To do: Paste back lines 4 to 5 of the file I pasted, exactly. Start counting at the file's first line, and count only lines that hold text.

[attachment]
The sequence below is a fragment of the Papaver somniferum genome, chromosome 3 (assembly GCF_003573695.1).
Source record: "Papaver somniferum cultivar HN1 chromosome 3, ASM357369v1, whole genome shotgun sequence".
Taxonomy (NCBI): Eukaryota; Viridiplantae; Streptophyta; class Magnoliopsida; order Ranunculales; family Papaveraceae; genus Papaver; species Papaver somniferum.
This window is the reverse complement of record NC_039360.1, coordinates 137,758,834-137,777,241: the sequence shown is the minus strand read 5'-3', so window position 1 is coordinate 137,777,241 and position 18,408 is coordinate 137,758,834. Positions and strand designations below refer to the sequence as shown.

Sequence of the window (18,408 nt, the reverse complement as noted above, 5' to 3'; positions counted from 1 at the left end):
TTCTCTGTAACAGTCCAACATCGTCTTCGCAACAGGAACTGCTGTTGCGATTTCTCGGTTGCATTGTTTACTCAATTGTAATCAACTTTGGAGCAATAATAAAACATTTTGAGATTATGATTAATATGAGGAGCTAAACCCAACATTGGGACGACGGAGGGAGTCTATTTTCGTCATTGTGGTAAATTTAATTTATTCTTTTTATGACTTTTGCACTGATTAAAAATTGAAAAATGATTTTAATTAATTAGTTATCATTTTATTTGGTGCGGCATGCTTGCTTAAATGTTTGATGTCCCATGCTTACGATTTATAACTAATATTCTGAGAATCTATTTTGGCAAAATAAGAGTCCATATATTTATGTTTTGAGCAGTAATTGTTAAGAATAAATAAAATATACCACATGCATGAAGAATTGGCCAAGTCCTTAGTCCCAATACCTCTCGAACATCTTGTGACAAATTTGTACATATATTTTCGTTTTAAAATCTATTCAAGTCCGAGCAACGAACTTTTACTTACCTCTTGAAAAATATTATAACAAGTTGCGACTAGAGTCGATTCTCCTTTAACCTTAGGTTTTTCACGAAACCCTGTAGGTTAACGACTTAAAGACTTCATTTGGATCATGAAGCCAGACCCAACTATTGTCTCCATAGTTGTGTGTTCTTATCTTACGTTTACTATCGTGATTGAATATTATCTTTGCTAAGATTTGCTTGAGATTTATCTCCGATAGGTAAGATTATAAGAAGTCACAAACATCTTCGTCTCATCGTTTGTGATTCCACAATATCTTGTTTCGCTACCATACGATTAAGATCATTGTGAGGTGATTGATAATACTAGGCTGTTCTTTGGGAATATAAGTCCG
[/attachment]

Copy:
This window is the reverse complement of record NC_039360.1, coordinates 137,758,834-137,777,241: the sequence shown is the minus strand read 5'-3', so window position 1 is coordinate 137,777,241 and position 18,408 is coordinate 137,758,834. Positions and strand designations below refer to the sequence as shown.

Sequence of the window (18,408 nt, the reverse complement as noted above, 5' to 3'; positions counted from 1 at the left end):